Writing Spaces: The Computer, Hypertext, and the Remediation of Print – Chapter 3
Hypertext; the electronic link to related information networks and the impact on writing and reading
In Chapter Three of Jay David Bolter’s Writing Space: Computers, Hypertext, and the Remediation of Print, (Bolter 2001), the author examines the concept of hypertext and its impact on writing and reading. Hypertext creates a unique network structure that has become a new form of writing and reading. This informative chapter is a fascinating, historical, and critical analysis of print and hypertext, as it gives the reader a comparative look at how the remediation of print is both independent and codependent.
“Electronic writing will be felt across the whole country and history of writing: this new technology is a thorough rewriting of the writing space.” (Bolter 40).Bolter describes hypertext as a layering of writing and reading that provides interconnected informational writing. Hypertext consists of three basic units, namely pages, paragraphs, and graphics. They are related through links and provide the reader an easy, quick means to access other information connected to the topic. Bolter examines how the operational attributes of digital spaces change writing as we know it and the use of hypertext creates a technological transformation that he views as more powerful than the printing press. (Bolter 42) He further explains that without the concept of hypertext, word processing would merely be just electronic writing. He further argues that hypertext is the remediation of print.
Bolter’s view that electronic writing with hypertext is the remediation of print allows the controversy to continue. He maintains electronic writing and hypertext, “can be old and new and that is the remediation process; also an acknowledgement of both their connection with and their difference from print need to be realized.” He further contends that,” Hypertext is a process as much as a product.”(Bolter 44). He gives examples by saying the reader’s consciousness of the medium seems to link hypertext to literary traditions of modernism. The reader’s ability to follow the hyperlinks; likened to a superhighway mapping system, gives quick and direct access to more detail than ever before. Bolter makes comparisons to such writers as James Joyce to Michael Joyce. Here he argues that the reader of early literature did acknowledge the significant works, as they were drawn in by the medium. With hypertext, the reader is drawn in by visuals and hyperlinks. Bolter points out that, “It is possible to write in a hypertextual style for print.” (Bolter 40). He infers that it is possible to use print or handwriting to achieve many literary or rhetorical effects of hypertext, just as it is possible to write on the computer without taking advantages of hypertext linking.” (Bolter 41).
Hypertext is a term applied by Ted Nelson in the early 1960s. He wrote, “Literature is an ongoing system of interconnecting documents.”(Bolter 34). Bolter recognizes this definition of literature to mean that writings are also scientific and technical. He further points out that this is a fact long understood before the coming of the computer age. Bolter continues to argue that writing is a form of technology with an emphasis on the visual and verbal. He goes on to point out to the reader that electronic writing deals in spatially realized topics. He labels this writing “topography.” Bolter further states, “It challenges the idea that writing should be merely the servant of spoken language.”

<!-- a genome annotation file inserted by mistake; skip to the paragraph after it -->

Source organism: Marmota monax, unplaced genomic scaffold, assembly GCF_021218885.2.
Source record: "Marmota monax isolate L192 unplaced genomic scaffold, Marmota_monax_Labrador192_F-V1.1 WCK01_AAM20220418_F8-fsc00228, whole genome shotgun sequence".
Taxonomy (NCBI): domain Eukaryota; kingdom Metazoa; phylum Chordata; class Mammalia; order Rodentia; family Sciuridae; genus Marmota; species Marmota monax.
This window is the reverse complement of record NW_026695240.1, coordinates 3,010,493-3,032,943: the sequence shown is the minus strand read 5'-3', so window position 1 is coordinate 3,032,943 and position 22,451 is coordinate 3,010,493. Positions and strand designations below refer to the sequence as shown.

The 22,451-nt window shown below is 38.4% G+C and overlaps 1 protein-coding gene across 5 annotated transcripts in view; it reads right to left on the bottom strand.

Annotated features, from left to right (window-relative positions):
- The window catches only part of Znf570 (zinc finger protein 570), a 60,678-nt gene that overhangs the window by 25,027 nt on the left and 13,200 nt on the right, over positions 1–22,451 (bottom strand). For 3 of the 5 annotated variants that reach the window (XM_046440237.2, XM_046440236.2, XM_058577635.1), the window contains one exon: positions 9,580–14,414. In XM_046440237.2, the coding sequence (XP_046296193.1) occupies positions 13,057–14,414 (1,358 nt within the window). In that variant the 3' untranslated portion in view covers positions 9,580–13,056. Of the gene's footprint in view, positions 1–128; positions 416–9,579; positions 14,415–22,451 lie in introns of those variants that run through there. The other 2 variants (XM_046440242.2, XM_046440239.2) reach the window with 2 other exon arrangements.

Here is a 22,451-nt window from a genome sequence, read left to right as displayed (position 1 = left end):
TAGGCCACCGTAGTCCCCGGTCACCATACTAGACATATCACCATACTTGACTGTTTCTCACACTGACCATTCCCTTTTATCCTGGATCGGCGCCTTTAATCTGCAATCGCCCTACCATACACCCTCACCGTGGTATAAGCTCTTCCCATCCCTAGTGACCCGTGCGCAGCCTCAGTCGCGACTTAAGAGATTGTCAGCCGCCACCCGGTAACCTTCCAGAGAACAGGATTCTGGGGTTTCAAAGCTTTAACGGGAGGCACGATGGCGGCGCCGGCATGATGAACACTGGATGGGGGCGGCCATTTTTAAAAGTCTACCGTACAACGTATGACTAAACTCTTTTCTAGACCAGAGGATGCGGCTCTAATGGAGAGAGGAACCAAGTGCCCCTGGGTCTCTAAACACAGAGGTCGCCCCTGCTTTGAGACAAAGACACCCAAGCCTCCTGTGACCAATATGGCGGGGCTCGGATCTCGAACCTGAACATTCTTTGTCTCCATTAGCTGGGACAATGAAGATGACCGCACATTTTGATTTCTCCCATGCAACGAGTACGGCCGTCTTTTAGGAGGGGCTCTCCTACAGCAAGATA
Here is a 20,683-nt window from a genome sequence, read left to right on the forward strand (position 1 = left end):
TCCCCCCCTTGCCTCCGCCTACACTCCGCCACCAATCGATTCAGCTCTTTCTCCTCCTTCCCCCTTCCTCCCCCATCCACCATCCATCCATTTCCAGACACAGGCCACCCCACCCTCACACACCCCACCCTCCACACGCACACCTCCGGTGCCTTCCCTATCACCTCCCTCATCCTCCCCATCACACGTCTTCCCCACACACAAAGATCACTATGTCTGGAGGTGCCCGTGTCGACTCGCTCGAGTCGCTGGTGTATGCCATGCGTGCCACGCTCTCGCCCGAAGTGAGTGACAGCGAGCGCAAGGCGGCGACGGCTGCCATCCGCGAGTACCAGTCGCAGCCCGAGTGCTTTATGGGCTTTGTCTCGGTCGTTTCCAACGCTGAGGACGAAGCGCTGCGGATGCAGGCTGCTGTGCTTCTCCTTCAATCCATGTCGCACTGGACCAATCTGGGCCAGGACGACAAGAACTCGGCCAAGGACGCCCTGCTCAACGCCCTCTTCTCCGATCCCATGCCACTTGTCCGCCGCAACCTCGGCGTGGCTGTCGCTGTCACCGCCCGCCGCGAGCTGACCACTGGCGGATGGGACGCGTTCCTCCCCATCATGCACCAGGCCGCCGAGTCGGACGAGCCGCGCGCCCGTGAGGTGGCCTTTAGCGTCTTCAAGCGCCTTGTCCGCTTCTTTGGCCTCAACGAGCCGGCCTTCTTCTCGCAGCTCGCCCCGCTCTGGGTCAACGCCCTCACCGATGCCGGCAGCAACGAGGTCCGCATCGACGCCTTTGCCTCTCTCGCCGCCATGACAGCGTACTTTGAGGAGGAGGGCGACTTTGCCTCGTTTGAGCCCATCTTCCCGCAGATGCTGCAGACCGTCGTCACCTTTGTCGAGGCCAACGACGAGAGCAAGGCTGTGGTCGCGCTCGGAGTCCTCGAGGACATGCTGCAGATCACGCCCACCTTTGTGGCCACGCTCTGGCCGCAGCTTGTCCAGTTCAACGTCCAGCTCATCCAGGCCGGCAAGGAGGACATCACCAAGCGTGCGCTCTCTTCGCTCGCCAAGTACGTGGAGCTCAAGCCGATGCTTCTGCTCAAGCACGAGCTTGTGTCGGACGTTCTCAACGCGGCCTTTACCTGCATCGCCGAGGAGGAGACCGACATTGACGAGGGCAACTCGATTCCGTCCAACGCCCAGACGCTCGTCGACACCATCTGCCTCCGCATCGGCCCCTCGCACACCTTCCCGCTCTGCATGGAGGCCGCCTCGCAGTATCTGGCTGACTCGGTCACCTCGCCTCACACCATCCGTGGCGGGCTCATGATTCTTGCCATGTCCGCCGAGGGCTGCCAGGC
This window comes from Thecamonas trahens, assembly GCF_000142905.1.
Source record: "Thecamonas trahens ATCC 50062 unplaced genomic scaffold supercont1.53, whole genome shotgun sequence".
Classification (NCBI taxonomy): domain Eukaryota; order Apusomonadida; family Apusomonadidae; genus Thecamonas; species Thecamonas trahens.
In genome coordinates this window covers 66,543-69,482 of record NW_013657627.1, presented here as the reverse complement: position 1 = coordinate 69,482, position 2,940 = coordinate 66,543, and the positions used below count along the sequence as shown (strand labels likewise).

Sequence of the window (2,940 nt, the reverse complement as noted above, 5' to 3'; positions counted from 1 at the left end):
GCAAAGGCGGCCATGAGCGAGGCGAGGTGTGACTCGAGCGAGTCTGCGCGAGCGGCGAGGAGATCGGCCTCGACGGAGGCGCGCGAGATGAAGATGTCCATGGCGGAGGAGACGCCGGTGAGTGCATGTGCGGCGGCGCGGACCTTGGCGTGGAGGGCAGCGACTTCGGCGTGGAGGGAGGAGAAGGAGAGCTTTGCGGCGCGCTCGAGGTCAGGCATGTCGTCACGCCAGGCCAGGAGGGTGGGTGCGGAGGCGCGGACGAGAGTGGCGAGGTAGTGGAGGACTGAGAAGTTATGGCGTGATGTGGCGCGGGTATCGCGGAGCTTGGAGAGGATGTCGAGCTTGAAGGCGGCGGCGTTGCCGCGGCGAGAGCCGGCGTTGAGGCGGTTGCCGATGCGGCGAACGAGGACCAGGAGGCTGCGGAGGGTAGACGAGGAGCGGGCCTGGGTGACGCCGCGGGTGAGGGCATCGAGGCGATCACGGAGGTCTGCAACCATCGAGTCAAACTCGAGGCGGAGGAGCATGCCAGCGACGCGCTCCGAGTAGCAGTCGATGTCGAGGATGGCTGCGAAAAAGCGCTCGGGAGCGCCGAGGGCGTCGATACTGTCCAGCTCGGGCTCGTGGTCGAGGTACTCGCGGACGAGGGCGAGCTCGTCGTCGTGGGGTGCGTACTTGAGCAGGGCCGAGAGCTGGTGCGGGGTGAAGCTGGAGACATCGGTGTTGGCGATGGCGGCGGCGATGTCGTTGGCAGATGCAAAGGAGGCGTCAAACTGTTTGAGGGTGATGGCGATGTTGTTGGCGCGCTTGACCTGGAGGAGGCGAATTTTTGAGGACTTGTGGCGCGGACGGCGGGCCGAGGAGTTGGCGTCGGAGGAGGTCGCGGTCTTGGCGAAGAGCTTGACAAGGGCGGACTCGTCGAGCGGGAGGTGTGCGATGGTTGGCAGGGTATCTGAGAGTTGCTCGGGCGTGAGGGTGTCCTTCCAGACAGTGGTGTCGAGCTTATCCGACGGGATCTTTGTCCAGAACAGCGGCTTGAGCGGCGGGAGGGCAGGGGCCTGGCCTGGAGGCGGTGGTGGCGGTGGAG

Bolter makes further observations and comments that the hypertext advocates argue that,” hypertext reflects the nature of the human mind itself- that because we think associatively, not linearly, hypertext allows us to write as we think. “Ted Nelson (1984) seems to suggest that hypertext is natural to the mind.” (Bolter 42). He is making a comparison to thinking that tends to start with an idea and then springs forth in various related directions. Bolter contends that understanding the impact of hypertext and as a remediation of print requires a close inspection of both print and electronic writing. They connect with the idea and express differentness in the conceptual formation. The controversy over which option, print or electronic hypertext is better remains one to debate. Bolter asks, “Which form is better at constituting the real, the authentic, or the natural? Remediation is always an attempt to redefine these key cultural values.” (Bolter 43).
Bolter summarizes by stating that, “in this late age of print, the two technologies, print and electronic writing, still need each other.” Chapter 3 discusses the relationship by highlighting the benefits of both print and electronic writing and how they coexist together. Bolter’s last comment in the chapter reinstates that electronic hypertext is not the end of print, but instead the remediation of print. A point well to consider in the 21st century.
Bolter, Jay David. (2001). Writing Space: Computers, Hypertext, and the Remediation of Print [2nd edition]. Mahwah, NJ: Lawrence Erlbaum. ISBN: 0-8058-2919-9
McLuhan, M. (1967). The Medium is the Message. NEA Journal, 56(7), 24-27.
Ong, Walter. (1982.) Orality and Literacy: The Technologizing of the Word. London: Methuen.